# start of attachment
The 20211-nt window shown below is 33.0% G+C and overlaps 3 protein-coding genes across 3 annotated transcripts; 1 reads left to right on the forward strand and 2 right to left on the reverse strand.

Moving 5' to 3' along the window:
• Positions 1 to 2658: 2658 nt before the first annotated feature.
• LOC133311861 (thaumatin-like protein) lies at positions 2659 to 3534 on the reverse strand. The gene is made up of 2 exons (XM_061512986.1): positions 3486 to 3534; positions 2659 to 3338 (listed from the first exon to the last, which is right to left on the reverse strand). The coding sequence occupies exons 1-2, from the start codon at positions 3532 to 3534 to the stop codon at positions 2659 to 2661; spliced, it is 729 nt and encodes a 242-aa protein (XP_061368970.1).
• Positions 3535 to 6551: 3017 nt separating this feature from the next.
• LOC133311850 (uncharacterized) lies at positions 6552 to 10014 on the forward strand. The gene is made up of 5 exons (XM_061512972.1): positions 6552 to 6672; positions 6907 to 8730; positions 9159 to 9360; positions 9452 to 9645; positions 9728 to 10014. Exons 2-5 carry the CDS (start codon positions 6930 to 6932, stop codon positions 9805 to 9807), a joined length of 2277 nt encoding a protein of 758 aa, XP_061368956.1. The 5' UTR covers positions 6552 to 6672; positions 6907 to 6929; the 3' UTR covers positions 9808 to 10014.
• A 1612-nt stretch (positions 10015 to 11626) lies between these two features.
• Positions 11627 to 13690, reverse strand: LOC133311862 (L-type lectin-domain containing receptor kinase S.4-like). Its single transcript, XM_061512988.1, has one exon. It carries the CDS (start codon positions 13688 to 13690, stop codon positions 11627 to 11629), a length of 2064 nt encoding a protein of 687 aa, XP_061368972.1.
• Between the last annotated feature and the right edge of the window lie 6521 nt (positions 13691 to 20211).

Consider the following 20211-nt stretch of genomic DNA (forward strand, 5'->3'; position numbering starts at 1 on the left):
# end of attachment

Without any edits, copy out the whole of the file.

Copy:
The 20211-nt window shown below is 33.0% G+C and overlaps 3 protein-coding genes across 3 annotated transcripts; 1 reads left to right on the forward strand and 2 right to left on the reverse strand.

Moving 5' to 3' along the window:
• Positions 1 to 2658: 2658 nt before the first annotated feature.
• LOC133311861 (thaumatin-like protein) lies at positions 2659 to 3534 on the reverse strand. The gene is made up of 2 exons (XM_061512986.1): positions 3486 to 3534; positions 2659 to 3338 (listed from the first exon to the last, which is right to left on the reverse strand). The coding sequence occupies exons 1-2, from the start codon at positions 3532 to 3534 to the stop codon at positions 2659 to 2661; spliced, it is 729 nt and encodes a 242-aa protein (XP_061368970.1).
• Positions 3535 to 6551: 3017 nt separating this feature from the next.
• LOC133311850 (uncharacterized) lies at positions 6552 to 10014 on the forward strand. The gene is made up of 5 exons (XM_061512972.1): positions 6552 to 6672; positions 6907 to 8730; positions 9159 to 9360; positions 9452 to 9645; positions 9728 to 10014. Exons 2-5 carry the CDS (start codon positions 6930 to 6932, stop codon positions 9805 to 9807), a joined length of 2277 nt encoding a protein of 758 aa, XP_061368956.1. The 5' UTR covers positions 6552 to 6672; positions 6907 to 6929; the 3' UTR covers positions 9808 to 10014.
• A 1612-nt stretch (positions 10015 to 11626) lies between these two features.
• Positions 11627 to 13690, reverse strand: LOC133311862 (L-type lectin-domain containing receptor kinase S.4-like). Its single transcript, XM_061512988.1, has one exon. It carries the CDS (start codon positions 13688 to 13690, stop codon positions 11627 to 11629), a length of 2064 nt encoding a protein of 687 aa, XP_061368972.1.
• Between the last annotated feature and the right edge of the window lie 6521 nt (positions 13691 to 20211).

Consider the following 20211-nt stretch of genomic DNA (forward strand, 5'->3'; position numbering starts at 1 on the left):